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How to Survive a Winter Night in Your Car

Updated: November 2020

Winter storms can be unpredictable and sometimes dangerous – especially if you're driving. Here are a few tips on how to prepare for inclement weather and what to do if you need to survive a night in your car.

White car on side of snowy road at sunset.

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Know the Risk

In general, it's best to stay off the road when severe winter weather is predicted.

  • About 70% of winter weather-related injuries occur in an automobile and 25% happen to people caught in a storm, the National Severe Storms Laboratory (NSSL) reports.
  • According to Ready.gov, the cold of a winter storm can increase the risk of frostbite and hypothermia.
  • Combating the rain, snow, wind and ice could lead to car accidents due to dangerous driving conditions.
  • In addition to paying attention to TV, radio and online weather reports, Ready.gov suggests making sure your mobile phone is set up to receive wireless emergency alerts.
  • Weather alerts, which are part of the Integrated Public Alert and Warning System, are like text messages and notify you of serious weather conditions and recommended actions.
  • You can also tune into your local NOAA Weather Radio station for continuous weather broadcasts, official watches, warnings and more.

Be Prepared

It's a good idea to winterize your car every year before the season gets underway. A tune up, properly inflated tires, new windshield wiper blades and topped-off fluids may help prepare your car for the lower temperatures and help it better handle inclement weather. You should also keep a fully stocked winter emergency kit in your car, just in case. Some items to include are:

  • First aid kit.
  • Essential medications.
  • Flares or reflectors to signal for help and warn other drivers.
  • Flashlight and extra batteries.
  • Cellphone and portable charger.
  • Jumper cables.
  • Snow and ice scraper.
  • Snow brush.
  • Survival blanket or sleeping bag.
  • Tire chains and/or tow straps.
  • Extra set of winter clothes.
  • Snow shovel.
  • Non-clumping kitty litter or sand for traction.

If your area is under a winter storm warning, it's best to stay off the road, but if you're already in transit, be sure to seek shelter right away. Also, before you leave, the American Red Cross recommends telling a friend or family member your destination, your planned route and when you expect to arrive. That way, if your vehicle gets stuck, they'll know where to tell the authorities to send help.

If You Become Stranded in your Car

While it's not a typical situation, here's what you need to know about surviving a night in your car.

Call for Help

Even if you're not sure if it's is a true emergency, 911.gov recommends dialing 911. And for extra peace of mind no matter where you go, you can reach out to Roadside Assistance for fast, trackable and reliable service.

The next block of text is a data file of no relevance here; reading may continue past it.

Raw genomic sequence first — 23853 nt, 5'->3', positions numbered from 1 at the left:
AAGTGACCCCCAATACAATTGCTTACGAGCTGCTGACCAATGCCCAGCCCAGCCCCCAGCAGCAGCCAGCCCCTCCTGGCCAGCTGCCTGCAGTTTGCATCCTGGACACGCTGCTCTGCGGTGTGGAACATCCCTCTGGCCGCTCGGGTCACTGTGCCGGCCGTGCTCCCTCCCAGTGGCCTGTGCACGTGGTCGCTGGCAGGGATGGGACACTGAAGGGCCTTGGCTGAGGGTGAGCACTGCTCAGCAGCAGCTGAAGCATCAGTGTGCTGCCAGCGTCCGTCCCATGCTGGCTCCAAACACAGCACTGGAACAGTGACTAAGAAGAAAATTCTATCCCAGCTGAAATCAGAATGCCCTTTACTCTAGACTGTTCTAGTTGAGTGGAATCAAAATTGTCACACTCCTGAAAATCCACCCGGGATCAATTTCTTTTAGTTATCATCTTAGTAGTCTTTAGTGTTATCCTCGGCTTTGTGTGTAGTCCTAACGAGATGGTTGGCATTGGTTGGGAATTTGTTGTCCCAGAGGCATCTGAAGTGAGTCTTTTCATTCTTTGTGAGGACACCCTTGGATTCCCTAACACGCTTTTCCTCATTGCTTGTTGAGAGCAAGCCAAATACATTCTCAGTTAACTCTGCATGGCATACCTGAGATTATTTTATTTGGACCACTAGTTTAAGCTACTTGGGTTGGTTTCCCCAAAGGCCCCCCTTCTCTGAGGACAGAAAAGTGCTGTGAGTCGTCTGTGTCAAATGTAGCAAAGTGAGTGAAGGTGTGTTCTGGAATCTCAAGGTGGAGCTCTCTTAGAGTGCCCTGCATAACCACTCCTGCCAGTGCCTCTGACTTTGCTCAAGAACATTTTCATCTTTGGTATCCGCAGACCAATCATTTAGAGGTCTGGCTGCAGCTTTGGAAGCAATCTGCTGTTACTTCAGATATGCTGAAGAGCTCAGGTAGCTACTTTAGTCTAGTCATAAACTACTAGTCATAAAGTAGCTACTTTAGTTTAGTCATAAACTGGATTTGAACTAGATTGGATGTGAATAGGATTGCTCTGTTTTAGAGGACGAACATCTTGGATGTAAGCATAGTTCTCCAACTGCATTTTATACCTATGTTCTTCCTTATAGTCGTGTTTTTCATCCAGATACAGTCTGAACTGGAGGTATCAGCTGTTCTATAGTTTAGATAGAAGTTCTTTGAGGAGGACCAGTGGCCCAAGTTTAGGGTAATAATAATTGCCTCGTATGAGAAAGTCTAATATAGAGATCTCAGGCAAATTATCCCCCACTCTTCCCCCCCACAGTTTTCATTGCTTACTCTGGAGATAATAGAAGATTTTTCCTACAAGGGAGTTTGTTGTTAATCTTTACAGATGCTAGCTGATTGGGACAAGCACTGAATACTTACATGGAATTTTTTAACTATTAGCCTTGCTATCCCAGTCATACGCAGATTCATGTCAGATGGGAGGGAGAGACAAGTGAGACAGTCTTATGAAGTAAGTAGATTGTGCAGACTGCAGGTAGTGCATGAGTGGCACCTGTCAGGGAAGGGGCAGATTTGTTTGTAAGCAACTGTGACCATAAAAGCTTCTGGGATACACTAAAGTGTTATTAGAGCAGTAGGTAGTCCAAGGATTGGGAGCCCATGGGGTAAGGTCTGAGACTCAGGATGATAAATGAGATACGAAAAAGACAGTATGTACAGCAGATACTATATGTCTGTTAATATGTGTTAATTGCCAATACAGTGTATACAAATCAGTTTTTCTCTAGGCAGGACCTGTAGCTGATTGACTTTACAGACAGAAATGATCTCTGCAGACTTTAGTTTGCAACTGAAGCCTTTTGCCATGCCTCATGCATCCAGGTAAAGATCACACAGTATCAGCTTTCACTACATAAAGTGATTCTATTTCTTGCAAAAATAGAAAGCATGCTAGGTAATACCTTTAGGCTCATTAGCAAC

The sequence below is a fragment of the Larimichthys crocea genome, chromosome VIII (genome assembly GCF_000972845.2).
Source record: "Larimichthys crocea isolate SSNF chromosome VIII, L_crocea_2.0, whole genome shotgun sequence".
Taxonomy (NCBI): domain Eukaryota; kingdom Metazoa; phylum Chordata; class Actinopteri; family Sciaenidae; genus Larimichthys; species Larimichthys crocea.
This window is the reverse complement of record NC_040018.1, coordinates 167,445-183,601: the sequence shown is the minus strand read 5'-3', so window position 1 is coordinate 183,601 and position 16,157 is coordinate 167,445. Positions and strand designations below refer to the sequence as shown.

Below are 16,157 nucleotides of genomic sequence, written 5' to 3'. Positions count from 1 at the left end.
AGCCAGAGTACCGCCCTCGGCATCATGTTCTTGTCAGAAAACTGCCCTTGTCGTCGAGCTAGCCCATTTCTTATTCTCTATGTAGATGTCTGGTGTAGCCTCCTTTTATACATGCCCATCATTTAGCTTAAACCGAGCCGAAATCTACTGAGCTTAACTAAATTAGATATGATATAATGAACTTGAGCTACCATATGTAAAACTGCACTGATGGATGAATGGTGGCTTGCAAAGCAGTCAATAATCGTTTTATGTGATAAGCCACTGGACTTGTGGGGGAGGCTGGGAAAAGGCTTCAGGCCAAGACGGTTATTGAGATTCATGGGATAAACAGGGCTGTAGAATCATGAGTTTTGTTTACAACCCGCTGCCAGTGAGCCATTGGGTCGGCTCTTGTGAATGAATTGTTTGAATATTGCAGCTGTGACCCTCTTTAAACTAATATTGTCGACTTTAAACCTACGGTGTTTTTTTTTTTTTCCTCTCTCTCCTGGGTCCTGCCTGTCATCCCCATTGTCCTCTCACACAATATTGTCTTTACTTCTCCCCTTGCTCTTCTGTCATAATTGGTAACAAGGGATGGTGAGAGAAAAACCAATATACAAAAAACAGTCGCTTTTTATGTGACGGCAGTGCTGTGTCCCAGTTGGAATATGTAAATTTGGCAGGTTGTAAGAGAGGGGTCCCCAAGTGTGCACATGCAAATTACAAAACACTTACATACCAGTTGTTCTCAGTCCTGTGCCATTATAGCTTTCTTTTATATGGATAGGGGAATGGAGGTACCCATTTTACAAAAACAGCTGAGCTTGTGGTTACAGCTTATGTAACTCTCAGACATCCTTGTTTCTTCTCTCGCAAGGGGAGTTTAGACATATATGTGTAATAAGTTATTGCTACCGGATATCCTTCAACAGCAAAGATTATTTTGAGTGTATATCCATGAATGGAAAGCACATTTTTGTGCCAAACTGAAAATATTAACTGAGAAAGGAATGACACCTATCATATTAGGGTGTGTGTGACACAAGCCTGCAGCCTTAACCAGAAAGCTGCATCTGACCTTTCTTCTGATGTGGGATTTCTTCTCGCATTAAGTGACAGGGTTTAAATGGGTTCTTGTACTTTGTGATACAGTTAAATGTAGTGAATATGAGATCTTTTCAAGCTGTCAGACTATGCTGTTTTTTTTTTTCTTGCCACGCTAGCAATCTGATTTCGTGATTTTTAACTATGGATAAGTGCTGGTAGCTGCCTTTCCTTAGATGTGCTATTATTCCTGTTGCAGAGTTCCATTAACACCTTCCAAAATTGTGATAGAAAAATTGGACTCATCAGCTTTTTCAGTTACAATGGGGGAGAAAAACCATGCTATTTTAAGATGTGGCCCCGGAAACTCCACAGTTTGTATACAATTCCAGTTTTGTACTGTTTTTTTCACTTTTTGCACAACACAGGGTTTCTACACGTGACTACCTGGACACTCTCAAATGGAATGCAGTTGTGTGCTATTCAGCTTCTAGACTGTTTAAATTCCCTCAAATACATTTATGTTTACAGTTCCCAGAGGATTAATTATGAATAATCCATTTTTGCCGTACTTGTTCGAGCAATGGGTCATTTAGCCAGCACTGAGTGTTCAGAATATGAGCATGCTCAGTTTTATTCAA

Stay in Your Vehicle

After you've called for help, stay in your vehicle and wait, says the Red Cross. You'll have a better chance of being found and you'll avoid any blowing snow that may cause you to become disoriented and lost.

Make Your Car as Visible as Possible

While you wait for help or for the storm to end, the American Red Cross suggests signaling that you need help. For example, raise the hood after the snow stops falling or, if you have a radio antenna, call attention to it with a bright piece of fabric. Weather.com also recommends turning on your hazard lights and setting out reflectors from your emergency kit.

Keep Warm

  • Inside the car, do light exercises – such as moving your arms and legs, and clapping your hands – to maintain circulation.
  • If another person is in the car with you, huddle for warmth.
  • Use extra layers, such as removable floor mats or even a paper map, to help trap more body heat, the American Red Cross advises.
  • You can also run the engine for about 10 minutes every hour to keep warm, says the Red Cross. Only run it for short amounts of time and ensure that the exhaust pipe is clear of snow to help reduce the risk of carbon monoxide poisoning.

Drink Plenty of Fluids

  • This will help you avoid dehydration, which makes you more susceptible to the potential health hazards of cold weather, according to the American Red Cross.
  • The Colorado Department of Transportation recommends keeping a gallon of water in your vehicle.

Hopefully you spend more time celebrating winter's holidays than dealing with its potentially hazardous weather. But if you do find yourself stuck, these tips can help you prepare for a winter storm and even a cold night in your car.

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Our pages are filled with helpful tips and information about the topics that most of us face in our everyday lives. We focus on safety and maintenance issues with regard to your home, auto, apartment, motorcycle, boat, small business, finances and more. Please recognize that a particular tip may not be effective in every circumstance and that taking preventive measures cannot guarantee any outcome. We encourage you to use your own good judgment about what's appropriate for you and your property and always consider safety.
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